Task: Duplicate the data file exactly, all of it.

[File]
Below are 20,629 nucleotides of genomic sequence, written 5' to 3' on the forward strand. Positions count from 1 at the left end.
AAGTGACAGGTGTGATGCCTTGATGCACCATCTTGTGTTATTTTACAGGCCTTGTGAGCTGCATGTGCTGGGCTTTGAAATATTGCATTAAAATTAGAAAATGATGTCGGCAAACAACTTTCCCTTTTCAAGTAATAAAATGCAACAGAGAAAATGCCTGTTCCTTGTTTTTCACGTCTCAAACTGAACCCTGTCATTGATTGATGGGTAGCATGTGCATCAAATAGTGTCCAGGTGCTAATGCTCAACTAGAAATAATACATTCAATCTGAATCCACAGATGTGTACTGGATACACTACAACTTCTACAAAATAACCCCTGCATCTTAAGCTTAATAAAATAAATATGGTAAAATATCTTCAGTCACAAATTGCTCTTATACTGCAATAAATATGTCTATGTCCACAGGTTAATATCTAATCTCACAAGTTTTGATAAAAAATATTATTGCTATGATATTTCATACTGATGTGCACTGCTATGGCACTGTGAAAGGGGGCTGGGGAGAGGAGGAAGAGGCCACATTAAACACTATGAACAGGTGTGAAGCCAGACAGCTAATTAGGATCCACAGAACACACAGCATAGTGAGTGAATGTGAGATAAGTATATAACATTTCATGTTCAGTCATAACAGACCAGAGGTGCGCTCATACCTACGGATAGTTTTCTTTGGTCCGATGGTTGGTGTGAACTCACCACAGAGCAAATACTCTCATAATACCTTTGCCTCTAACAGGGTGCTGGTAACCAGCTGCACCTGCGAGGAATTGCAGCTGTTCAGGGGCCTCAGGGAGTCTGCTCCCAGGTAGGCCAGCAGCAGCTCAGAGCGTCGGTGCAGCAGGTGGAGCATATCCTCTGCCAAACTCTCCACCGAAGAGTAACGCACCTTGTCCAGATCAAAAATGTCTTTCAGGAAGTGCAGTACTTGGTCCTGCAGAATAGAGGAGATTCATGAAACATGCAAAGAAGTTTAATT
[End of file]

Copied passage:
Below are 20,629 nucleotides of genomic sequence, written 5' to 3' on the forward strand. Positions count from 1 at the left end.
AAGTGACAGGTGTGATGCCTTGATGCACCATCTTGTGTTATTTTACAGGCCTTGTGAGCTGCATGTGCTGGGCTTTGAAATATTGCATTAAAATTAGAAAATGATGTCGGCAAACAACTTTCCCTTTTCAAGTAATAAAATGCAACAGAGAAAATGCCTGTTCCTTGTTTTTCACGTCTCAAACTGAACCCTGTCATTGATTGATGGGTAGCATGTGCATCAAATAGTGTCCAGGTGCTAATGCTCAACTAGAAATAATACATTCAATCTGAATCCACAGATGTGTACTGGATACACTACAACTTCTACAAAATAACCCCTGCATCTTAAGCTTAATAAAATAAATATGGTAAAATATCTTCAGTCACAAATTGCTCTTATACTGCAATAAATATGTCTATGTCCACAGGTTAATATCTAATCTCACAAGTTTTGATAAAAAATATTATTGCTATGATATTTCATACTGATGTGCACTGCTATGGCACTGTGAAAGGGGGCTGGGGAGAGGAGGAAGAGGCCACATTAAACACTATGAACAGGTGTGAAGCCAGACAGCTAATTAGGATCCACAGAACACACAGCATAGTGAGTGAATGTGAGATAAGTATATAACATTTCATGTTCAGTCATAACAGACCAGAGGTGCGCTCATACCTACGGATAGTTTTCTTTGGTCCGATGGTTGGTGTGAACTCACCACAGAGCAAATACTCTCATAATACCTTTGCCTCTAACAGGGTGCTGGTAACCAGCTGCACCTGCGAGGAATTGCAGCTGTTCAGGGGCCTCAGGGAGTCTGCTCCCAGGTAGGCCAGCAGCAGCTCAGAGCGTCGGTGCAGCAGGTGGAGCATATCCTCTGCCAAACTCTCCACCGAAGAGTAACGCACCTTGTCCAGATCAAAAATGTCTTTCAGGAAGTGCAGTACTTGGTCCTGCAGAATAGAGGAGATTCATGAAACATGCAAAGAAGTTTAATT